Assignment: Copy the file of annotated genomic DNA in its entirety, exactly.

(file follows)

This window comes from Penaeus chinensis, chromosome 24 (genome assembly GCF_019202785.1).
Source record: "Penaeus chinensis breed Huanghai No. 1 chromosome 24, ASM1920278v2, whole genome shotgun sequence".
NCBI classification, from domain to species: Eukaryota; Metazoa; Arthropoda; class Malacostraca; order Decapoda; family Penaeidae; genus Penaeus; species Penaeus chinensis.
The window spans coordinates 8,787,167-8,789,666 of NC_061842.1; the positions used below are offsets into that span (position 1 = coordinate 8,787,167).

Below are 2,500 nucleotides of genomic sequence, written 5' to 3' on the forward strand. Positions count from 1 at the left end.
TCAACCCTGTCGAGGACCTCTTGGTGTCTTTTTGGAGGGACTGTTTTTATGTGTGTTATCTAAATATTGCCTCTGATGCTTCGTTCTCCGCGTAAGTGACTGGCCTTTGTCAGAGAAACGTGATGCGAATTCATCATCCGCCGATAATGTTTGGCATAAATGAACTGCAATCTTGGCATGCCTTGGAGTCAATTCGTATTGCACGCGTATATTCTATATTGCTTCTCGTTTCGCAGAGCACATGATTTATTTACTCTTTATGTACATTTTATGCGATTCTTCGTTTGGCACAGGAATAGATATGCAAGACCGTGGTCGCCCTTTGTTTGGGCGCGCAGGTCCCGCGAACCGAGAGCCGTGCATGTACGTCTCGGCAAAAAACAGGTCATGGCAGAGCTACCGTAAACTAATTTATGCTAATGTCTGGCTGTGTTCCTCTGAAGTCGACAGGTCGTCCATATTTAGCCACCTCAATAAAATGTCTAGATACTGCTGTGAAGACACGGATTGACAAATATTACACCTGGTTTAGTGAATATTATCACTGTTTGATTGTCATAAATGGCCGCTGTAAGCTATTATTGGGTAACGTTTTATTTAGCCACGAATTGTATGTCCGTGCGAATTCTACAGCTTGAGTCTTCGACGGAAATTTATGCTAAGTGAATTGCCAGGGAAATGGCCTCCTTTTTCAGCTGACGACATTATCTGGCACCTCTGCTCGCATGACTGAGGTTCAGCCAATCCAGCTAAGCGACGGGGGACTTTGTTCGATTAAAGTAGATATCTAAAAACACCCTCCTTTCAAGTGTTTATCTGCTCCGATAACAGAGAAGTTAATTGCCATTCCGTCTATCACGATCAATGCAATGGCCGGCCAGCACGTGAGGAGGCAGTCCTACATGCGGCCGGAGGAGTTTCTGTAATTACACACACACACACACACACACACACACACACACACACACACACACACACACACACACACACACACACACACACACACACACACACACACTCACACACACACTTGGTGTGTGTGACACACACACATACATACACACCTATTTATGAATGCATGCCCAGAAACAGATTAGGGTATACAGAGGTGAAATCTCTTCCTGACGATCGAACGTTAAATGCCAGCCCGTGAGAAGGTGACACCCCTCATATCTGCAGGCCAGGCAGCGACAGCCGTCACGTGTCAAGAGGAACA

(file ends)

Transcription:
This window comes from Penaeus chinensis, chromosome 24 (genome assembly GCF_019202785.1).
Source record: "Penaeus chinensis breed Huanghai No. 1 chromosome 24, ASM1920278v2, whole genome shotgun sequence".
NCBI classification, from domain to species: Eukaryota; Metazoa; Arthropoda; class Malacostraca; order Decapoda; family Penaeidae; genus Penaeus; species Penaeus chinensis.
The window spans coordinates 8,787,167-8,789,666 of NC_061842.1; the positions used below are offsets into that span (position 1 = coordinate 8,787,167).

Below are 2,500 nucleotides of genomic sequence, written 5' to 3' on the forward strand. Positions count from 1 at the left end.
TCAACCCTGTCGAGGACCTCTTGGTGTCTTTTTGGAGGGACTGTTTTTATGTGTGTTATCTAAATATTGCCTCTGATGCTTCGTTCTCCGCGTAAGTGACTGGCCTTTGTCAGAGAAACGTGATGCGAATTCATCATCCGCCGATAATGTTTGGCATAAATGAACTGCAATCTTGGCATGCCTTGGAGTCAATTCGTATTGCACGCGTATATTCTATATTGCTTCTCGTTTCGCAGAGCACATGATTTATTTACTCTTTATGTACATTTTATGCGATTCTTCGTTTGGCACAGGAATAGATATGCAAGACCGTGGTCGCCCTTTGTTTGGGCGCGCAGGTCCCGCGAACCGAGAGCCGTGCATGTACGTCTCGGCAAAAAACAGGTCATGGCAGAGCTACCGTAAACTAATTTATGCTAATGTCTGGCTGTGTTCCTCTGAAGTCGACAGGTCGTCCATATTTAGCCACCTCAATAAAATGTCTAGATACTGCTGTGAAGACACGGATTGACAAATATTACACCTGGTTTAGTGAATATTATCACTGTTTGATTGTCATAAATGGCCGCTGTAAGCTATTATTGGGTAACGTTTTATTTAGCCACGAATTGTATGTCCGTGCGAATTCTACAGCTTGAGTCTTCGACGGAAATTTATGCTAAGTGAATTGCCAGGGAAATGGCCTCCTTTTTCAGCTGACGACATTATCTGGCACCTCTGCTCGCATGACTGAGGTTCAGCCAATCCAGCTAAGCGACGGGGGACTTTGTTCGATTAAAGTAGATATCTAAAAACACCCTCCTTTCAAGTGTTTATCTGCTCCGATAACAGAGAAGTTAATTGCCATTCCGTCTATCACGATCAATGCAATGGCCGGCCAGCACGTGAGGAGGCAGTCCTACATGCGGCCGGAGGAGTTTCTGTAATTACACACACACACACACACACACACACACACACACACACACACACACACACACACACACACACACACACACACACACACACACACACACACTCACACACACACTTGGTGTGTGTGACACACACACATACATACACACCTATTTATGAATGCATGCCCAGAAACAGATTAGGGTATACAGAGGTGAAATCTCTTCCTGACGATCGAACGTTAAATGCCAGCCCGTGAGAAGGTGACACCCCTCATATCTGCAGGCCAGGCAGCGACAGCCGTCACGTGTCAAGAGGAACA